Computed tomography (CT) is considered the gold standard for defining the anatomy for congenital branchial arch syndromes such as PRS, and 3D CT scans are now commonly used to fully characterize the anatomy and airway prior to surgery.
IV contrast may or may not be used.
Again, these scans may not be required if the child is doing well and the diagnosis was confirmed by physical examination.
Upper GI or video fluoroscopic swallow studies with oral contrast may be recommended in children wtih feeding difficulty after a bedside swallow evaluation, which can include flexible endoscopic evaluation of swallowing (FEES). FEES is usually carried out with the assistance of both an otolaryngologist and a speech language pathologist.
If you are able to confirm that the patient has Pierre Robin Sequence, what treatment should be initiated?
Evaluation of airway obstruction and feeding should be carried out immediately. Flexible fiberoptic nasopharygoscopy should be performed by an otolaryngologist prior to intervention to evaluate the degree of glossoptosis and verify that no additional airway anomalies exist.
If further information is needed, laryngoscopy and bronchoscopy may be helpful in evaluation of patients with PRS, although these are infrequently needed. Performing a jaw thrust maneuver during endoscopy is helpful in evaluating whether advancement of the jaw would help in treatment of the patient. If required, respiratory support should be undertaken in order to provide sufficient oxygenation. Positioning alone is sometimes sufficient to decrease airway obstruction, and other techniques such as nasopharyngeal airways or intubation are usually considered before any surgical therapy.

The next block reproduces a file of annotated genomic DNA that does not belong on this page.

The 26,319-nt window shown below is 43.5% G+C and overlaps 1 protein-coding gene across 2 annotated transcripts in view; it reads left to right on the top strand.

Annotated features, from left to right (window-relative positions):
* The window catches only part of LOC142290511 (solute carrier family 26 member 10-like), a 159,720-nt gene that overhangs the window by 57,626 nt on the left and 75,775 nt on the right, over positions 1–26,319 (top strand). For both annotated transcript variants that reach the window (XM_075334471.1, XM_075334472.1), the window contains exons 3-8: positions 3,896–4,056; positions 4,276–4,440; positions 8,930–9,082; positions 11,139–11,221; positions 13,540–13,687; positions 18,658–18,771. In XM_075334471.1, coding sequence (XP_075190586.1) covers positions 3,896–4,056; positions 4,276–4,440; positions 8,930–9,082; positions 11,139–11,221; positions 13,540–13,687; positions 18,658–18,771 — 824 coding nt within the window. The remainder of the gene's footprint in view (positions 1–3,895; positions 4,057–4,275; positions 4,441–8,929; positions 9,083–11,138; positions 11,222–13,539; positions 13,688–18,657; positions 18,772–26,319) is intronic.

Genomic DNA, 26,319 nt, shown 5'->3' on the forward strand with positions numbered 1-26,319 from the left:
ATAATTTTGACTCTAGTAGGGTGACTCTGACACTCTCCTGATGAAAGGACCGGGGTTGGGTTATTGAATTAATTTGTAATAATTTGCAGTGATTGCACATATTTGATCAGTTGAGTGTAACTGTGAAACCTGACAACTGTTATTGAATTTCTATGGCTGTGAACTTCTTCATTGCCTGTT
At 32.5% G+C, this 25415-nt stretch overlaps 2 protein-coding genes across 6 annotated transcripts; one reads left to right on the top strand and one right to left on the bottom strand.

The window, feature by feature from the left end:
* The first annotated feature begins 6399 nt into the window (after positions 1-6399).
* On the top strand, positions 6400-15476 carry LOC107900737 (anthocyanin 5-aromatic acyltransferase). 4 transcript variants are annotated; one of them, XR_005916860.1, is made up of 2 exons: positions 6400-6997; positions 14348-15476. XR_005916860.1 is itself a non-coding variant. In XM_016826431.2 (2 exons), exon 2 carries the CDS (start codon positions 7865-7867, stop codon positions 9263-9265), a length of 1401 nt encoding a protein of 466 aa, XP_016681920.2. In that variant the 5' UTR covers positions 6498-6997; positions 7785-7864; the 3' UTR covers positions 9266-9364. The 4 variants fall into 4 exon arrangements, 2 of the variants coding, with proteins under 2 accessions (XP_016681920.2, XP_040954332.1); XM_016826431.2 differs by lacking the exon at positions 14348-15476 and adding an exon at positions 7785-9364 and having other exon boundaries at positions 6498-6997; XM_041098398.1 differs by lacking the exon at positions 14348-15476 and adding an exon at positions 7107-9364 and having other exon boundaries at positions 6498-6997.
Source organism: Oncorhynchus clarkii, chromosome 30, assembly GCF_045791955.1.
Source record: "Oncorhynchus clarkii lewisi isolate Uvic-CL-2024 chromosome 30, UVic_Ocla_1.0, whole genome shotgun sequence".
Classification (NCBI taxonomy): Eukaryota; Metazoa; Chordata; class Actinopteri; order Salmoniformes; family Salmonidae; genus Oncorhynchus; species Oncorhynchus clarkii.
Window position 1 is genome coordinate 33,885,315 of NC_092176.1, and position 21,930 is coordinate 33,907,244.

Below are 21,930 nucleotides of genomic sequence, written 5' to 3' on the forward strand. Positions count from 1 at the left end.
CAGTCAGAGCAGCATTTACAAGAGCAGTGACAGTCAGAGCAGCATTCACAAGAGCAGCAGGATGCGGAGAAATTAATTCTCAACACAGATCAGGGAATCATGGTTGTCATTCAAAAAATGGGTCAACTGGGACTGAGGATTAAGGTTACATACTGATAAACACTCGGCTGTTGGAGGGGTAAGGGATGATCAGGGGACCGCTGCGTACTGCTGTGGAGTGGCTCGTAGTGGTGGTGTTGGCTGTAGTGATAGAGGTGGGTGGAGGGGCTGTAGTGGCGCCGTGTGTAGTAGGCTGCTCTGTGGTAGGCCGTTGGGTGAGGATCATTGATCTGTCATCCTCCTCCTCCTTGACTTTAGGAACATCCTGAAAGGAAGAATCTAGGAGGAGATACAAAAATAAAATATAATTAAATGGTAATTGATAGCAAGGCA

A sleep study should be performed on all children with PRS, including those children who are not snoring, as more than half of the children with PRS and sleep apnea did not snore as newborns.
Feeding should also be evaluated. Special attention should be given to respiratory capability during feeding. If the patient is not getting adequate nutrition and/or food intake, food should be fortified or an intervention considered. Nasogastric tubes or gastrostomy can be helpful in patients who are unable to maintain appropriate intake.
Definitive treatment – If airway obstruction is persistent and unrelieved by positioning and/or nasopharyngeal airway, surgery is the next step to consider. Other causes of airway obstruction (such as hypotonia, central apnea, and laryngomalacia) should be considered and can also be seen in PRS; a sleep study and feeding evaluation should be performed prior to surgery. Surgical treatments include glossopexy/tongue-lip adhesion, mandibular distraction osteogenesis, and tracheotomy.
Counseling may include the need to monitor for airway and feeding difficulty along with a discussion of the natural course of jaw development and the likelihood for catch up growth in the first 2 years of life. If symptoms are mild, growth and prone positioning alone may be reasonable. However, moderate or severe airway obstruction or feeding difficulty will prompt a discussion of further options.
What are the adverse effects associated with each treatment option?
See Table I for treatment options and associated adverse effects.
|Reported frequency of success(%)||Possible indications||Potential Adverse Effects|
|NonsurgicalPositioning||49-77||Mild, intermittent airway obstruction||Increased risk of sudden infant death syndrome (SIDS)|
|Nasopharyngeal airway||36-100||Single level of airway obstruction at tongue base||Nasal stenosis; positional; may effect occlusion|